This past spring, Syrian archaeologists and activists from Maarat a-Numan, in southern Idlib province, traveled to Turkey to learn how to bomb-proof a museum.
The training in Gaziantep, coordinated by the Syrian-led Day After Association, brought together members of the Heritage Protection Initiative, a global group of concerned individuals fighting to protect what remains of Syria’s cultural heritage.
The Idlib-based activists and archaeologists learned what they could, then went home and got to work.
The Maarat a-Numan museum houses nearly 2,000 square meters of ancient mosaics. It is among the many targets of Syrian regime air raids. The museum was heavily damaged earlier this year and its collection at risk of being stolen by looters or destroyed by another airstrike.
The activists took some of the most precious pieces to a secure location, then placed sandbags against the faces of the museum’s remaining mosaics after coating them with a special chemical mixture—just as they were instructed to do in their training.
Thousands of miles away, in the small college town of Athens, Ohio, Dr. Amr al-Azm, one of the founding members of the Heritage Protection Initiative, waited for the next bomb to fall.
When a rocket eventually did strike Maarat a-Numan last May, it ripped a hole in the building’s façade, but most of the mosaics survived the blast.
Q: What does the Heritage Protection Initiative at the Day After Association do, exactly?
We try to keep track of antiquities. Remember, we’re not law enforcement, we don’t have jurisdiction or authority. We don’t have protection, so we can’t do a lot. At best, we try to sort of keep tabs on what stuff is moving around. If we hear of something we try to get access to it, and photograph it, and keep tabs on it. Anything outside that is beyond our scope.
From 2012 onwards, my colleagues and I in and outside of Syria saw this carnage unfold when it came to cultural heritage—alongside the human terror, the catastrophe and everything else. Slowly, these networks of people inside Syria—archeologists, activists, museum curators, all started to do things.
What we do with the Heritage Protection Initiative is help coordinate the activities of many of these individuals inside Syria, who are non-state actors. The resources that usually have flowed into protecting sites have gone straight to government institutions such as the Department of Antiquities, which is good since they have a role to play and are trying to hold things together in the areas they control.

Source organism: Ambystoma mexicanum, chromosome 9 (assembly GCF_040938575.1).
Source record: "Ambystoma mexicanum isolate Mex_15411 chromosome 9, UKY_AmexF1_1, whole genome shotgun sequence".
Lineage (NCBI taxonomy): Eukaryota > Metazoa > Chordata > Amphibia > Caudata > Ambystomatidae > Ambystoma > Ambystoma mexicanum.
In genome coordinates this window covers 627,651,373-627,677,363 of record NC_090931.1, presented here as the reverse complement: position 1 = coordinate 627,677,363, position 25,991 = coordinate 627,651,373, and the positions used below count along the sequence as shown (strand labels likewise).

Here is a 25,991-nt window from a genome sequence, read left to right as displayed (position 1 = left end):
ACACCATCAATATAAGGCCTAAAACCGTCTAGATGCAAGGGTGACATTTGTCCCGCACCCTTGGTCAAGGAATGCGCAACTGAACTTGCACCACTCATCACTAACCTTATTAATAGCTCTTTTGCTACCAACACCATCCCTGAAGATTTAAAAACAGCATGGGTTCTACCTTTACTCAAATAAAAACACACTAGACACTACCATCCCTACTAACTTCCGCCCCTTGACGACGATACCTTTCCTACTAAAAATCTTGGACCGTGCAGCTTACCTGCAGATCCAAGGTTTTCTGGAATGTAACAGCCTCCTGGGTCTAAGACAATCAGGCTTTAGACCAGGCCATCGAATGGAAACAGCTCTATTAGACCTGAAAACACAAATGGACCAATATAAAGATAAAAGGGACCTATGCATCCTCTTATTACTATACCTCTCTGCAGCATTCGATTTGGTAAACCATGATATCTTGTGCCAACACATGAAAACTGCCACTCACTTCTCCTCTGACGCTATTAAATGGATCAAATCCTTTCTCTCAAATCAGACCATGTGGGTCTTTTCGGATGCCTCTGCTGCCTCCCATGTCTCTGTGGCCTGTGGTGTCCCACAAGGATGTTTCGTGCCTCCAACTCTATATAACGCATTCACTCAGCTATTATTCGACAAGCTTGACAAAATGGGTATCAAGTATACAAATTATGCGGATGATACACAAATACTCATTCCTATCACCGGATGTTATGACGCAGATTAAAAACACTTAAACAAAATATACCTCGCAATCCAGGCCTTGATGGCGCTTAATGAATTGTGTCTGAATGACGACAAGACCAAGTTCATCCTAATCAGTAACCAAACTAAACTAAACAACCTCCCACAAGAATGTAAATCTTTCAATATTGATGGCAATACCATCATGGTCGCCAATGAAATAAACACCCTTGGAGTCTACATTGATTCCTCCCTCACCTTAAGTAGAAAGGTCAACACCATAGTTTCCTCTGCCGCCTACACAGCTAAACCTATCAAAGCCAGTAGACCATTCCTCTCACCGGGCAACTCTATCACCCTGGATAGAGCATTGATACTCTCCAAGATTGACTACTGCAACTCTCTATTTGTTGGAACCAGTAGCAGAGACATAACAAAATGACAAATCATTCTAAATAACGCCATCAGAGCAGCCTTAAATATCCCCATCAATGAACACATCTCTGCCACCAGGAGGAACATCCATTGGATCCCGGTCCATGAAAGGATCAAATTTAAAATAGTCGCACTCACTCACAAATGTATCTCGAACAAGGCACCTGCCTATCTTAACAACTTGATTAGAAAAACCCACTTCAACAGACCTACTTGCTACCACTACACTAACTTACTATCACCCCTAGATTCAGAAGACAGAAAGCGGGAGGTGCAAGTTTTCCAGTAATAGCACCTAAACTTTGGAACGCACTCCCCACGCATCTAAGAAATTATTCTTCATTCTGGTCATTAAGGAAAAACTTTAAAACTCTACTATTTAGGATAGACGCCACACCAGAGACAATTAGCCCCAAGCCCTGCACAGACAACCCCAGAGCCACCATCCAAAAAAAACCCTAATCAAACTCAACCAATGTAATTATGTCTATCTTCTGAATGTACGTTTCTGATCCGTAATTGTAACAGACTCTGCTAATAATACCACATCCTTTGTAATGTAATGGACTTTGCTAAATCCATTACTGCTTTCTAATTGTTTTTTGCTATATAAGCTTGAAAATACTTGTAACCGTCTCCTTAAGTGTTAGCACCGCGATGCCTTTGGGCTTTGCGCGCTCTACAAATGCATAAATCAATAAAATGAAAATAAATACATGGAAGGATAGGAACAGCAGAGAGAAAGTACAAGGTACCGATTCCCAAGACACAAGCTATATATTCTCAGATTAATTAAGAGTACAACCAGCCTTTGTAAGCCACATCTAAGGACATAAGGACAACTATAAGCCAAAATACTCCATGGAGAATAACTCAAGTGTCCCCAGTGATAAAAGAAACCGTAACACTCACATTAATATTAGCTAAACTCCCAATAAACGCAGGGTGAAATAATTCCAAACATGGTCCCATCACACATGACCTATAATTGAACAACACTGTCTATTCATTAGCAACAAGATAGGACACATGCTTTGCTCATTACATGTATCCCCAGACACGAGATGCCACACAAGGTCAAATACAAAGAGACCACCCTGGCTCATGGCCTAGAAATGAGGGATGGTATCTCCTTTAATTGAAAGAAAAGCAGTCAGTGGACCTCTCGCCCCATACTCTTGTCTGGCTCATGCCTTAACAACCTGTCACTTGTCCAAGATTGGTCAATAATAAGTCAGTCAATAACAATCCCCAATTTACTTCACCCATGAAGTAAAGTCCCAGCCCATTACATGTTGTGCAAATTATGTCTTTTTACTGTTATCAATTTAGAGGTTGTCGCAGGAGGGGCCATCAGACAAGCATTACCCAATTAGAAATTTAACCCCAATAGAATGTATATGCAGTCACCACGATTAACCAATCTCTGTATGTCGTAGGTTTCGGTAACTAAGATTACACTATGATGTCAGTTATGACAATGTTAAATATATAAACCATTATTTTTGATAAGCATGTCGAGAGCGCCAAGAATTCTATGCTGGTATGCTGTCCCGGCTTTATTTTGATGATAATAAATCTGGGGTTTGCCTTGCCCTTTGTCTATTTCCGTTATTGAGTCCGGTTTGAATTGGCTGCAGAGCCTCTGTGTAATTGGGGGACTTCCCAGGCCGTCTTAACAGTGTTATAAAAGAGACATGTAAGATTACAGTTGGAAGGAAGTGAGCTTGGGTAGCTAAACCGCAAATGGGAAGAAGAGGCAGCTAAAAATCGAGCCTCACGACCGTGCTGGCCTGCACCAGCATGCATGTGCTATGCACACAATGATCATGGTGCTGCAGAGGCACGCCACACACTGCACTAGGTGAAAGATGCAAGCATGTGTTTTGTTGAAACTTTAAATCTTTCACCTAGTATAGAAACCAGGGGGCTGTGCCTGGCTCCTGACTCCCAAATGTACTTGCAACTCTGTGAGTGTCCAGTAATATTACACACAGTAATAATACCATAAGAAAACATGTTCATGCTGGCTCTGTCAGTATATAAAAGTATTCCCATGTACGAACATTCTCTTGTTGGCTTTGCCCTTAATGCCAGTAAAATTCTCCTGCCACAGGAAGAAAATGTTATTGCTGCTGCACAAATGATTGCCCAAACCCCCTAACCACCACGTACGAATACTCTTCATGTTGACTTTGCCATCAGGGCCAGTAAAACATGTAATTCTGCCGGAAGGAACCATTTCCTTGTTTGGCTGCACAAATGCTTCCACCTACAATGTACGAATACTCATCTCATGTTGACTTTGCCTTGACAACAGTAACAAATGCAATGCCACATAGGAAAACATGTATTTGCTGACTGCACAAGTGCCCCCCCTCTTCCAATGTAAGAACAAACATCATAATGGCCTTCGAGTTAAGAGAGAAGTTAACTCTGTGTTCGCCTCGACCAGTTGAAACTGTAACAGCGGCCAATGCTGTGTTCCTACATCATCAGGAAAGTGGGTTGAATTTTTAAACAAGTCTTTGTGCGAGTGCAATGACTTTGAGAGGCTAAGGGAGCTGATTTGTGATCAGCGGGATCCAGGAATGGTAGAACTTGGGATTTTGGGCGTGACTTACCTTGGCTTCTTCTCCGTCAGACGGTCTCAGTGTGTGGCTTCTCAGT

But for the regime, even if they take all of Aleppo, they only control 30-40 percent of the country. So, that means that 70 percent of the country is outside their control—it’s down to these local activists and non-state actors to go and save this stuff. Otherwise, there’d be nothing.
Q: What is the history of the illicit artifact trade in Syria? Was it happening before the war at all?
Before the conflict, the illegal antiquities trade traditionally flowed through Lebanon. Senior members of the regime would occasionally dabble in that, people like Ghazi Kanaan, for example, certainly had a penchant for not only acquiring and occasionally selling antiquities, but also used it to reward his loyal, Lebanese cronies. I know this from personal experience.
[Ed.: Ghazi Kanaan was a former Minister of Interior in Syria and head of the dreaded security apparatus during Syria’s occupation of Lebanon until 2002. He died under mysterious circumstances in 2005.]
There’s a record of people such as Rifaat al-Assad and Abu Shaar—senior members of the regime—indulging in, acquiring, keeping, or trading antiquities, along with their cronies. People like George Antaki—a prominent Aleppo businessman—his house is a veritable museum. Large mosaics and very valuable antique pieces—I’ve been to his house, and I’ve seen them. He’s not secretive.
But in the end, it’s illegal for anyone to have private ownership of antiquities, so this existed as a situation before the war started and the traditional conduit for all this stuff was through Lebanon.
Q: There were very harsh sentences for treasure hunting and smuggling before the war. Were these enforced?
Like anything thing else, there was no room for the average Joe to go in and do it. What you did have were very well-established local mafias who were known looters and had the influence to bribe the local authorities.
Usually, the type of person who actually wound up in jail was the poor unfortunate who was walking his sheep across the field, finds a lamp or whatever, puts it in his pocket, and gets stopped at the next checkpoint. Suddenly, he’s “the big looter.”
I remember when I worked with the government. I was the director of the science and conservation labs at the Department of Antiquities from 1999-2004. Every once in a while I was required to go to court as an expert witness in one of these cases.